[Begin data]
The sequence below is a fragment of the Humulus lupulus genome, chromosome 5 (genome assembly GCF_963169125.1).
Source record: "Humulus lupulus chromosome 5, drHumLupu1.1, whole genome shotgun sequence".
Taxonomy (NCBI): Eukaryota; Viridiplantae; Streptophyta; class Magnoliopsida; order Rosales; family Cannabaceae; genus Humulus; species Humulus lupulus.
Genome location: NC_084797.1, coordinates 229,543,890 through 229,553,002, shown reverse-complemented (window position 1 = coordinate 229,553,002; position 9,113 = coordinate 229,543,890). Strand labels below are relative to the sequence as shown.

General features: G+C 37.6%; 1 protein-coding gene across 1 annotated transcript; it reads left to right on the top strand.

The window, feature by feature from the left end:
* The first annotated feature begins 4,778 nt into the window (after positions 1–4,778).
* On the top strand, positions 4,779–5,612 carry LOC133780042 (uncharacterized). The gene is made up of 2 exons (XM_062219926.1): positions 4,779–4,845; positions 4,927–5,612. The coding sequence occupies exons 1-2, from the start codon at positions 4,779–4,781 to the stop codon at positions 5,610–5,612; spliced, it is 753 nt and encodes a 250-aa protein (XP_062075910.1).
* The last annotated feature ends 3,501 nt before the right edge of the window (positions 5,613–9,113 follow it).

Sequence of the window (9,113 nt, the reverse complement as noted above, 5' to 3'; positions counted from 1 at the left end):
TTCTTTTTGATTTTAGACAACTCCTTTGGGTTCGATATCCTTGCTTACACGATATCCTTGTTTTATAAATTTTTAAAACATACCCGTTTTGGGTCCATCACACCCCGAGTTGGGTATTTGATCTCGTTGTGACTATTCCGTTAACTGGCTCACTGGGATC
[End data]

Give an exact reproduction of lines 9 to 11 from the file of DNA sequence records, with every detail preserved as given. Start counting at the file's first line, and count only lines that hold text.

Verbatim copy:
* The last annotated feature ends 3,501 nt before the right edge of the window (positions 5,613–9,113 follow it).

Sequence of the window (9,113 nt, the reverse complement as noted above, 5' to 3'; positions counted from 1 at the left end):
TTCTTTTTGATTTTAGACAACTCCTTTGGGTTCGATATCCTTGCTTACACGATATCCTTGTTTTATAAATTTTTAAAACATACCCGTTTTGGGTCCATCACACCCCGAGTTGGGTATTTGATCTCGTTGTGACTATTCCGTTAACTGGCTCACTGGGATC